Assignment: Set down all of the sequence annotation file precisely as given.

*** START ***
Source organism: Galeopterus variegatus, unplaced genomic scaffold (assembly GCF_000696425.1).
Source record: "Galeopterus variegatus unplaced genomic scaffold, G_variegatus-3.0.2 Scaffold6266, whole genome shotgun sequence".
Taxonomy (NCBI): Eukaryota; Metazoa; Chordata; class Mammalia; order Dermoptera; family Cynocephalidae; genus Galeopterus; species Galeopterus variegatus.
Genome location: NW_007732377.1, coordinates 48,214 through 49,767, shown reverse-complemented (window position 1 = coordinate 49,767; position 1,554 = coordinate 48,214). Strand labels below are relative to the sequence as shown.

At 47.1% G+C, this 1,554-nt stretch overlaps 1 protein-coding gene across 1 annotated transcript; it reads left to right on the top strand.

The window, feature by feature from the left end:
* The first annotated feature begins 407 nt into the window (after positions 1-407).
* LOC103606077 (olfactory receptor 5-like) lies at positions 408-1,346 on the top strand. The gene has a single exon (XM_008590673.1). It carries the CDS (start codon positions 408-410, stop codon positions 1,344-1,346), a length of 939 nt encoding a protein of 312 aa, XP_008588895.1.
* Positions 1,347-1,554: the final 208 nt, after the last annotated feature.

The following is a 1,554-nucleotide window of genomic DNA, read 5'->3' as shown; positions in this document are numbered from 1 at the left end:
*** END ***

Source organism: Galeopterus variegatus, unplaced genomic scaffold (assembly GCF_000696425.1).
Source record: "Galeopterus variegatus unplaced genomic scaffold, G_variegatus-3.0.2 Scaffold6266, whole genome shotgun sequence".
Taxonomy (NCBI): Eukaryota; Metazoa; Chordata; class Mammalia; order Dermoptera; family Cynocephalidae; genus Galeopterus; species Galeopterus variegatus.
Genome location: NW_007732377.1, coordinates 48,214 through 49,767, shown reverse-complemented (window position 1 = coordinate 49,767; position 1,554 = coordinate 48,214). Strand labels below are relative to the sequence as shown.

At 47.1% G+C, this 1,554-nt stretch overlaps 1 protein-coding gene across 1 annotated transcript; it reads left to right on the top strand.

The window, feature by feature from the left end:
* The first annotated feature begins 407 nt into the window (after positions 1-407).
* LOC103606077 (olfactory receptor 5-like) lies at positions 408-1,346 on the top strand. The gene has a single exon (XM_008590673.1). It carries the CDS (start codon positions 408-410, stop codon positions 1,344-1,346), a length of 939 nt encoding a protein of 312 aa, XP_008588895.1.
* Positions 1,347-1,554: the final 208 nt, after the last annotated feature.

The following is a 1,554-nucleotide window of genomic DNA, read 5'->3' as shown; positions in this document are numbered from 1 at the left end: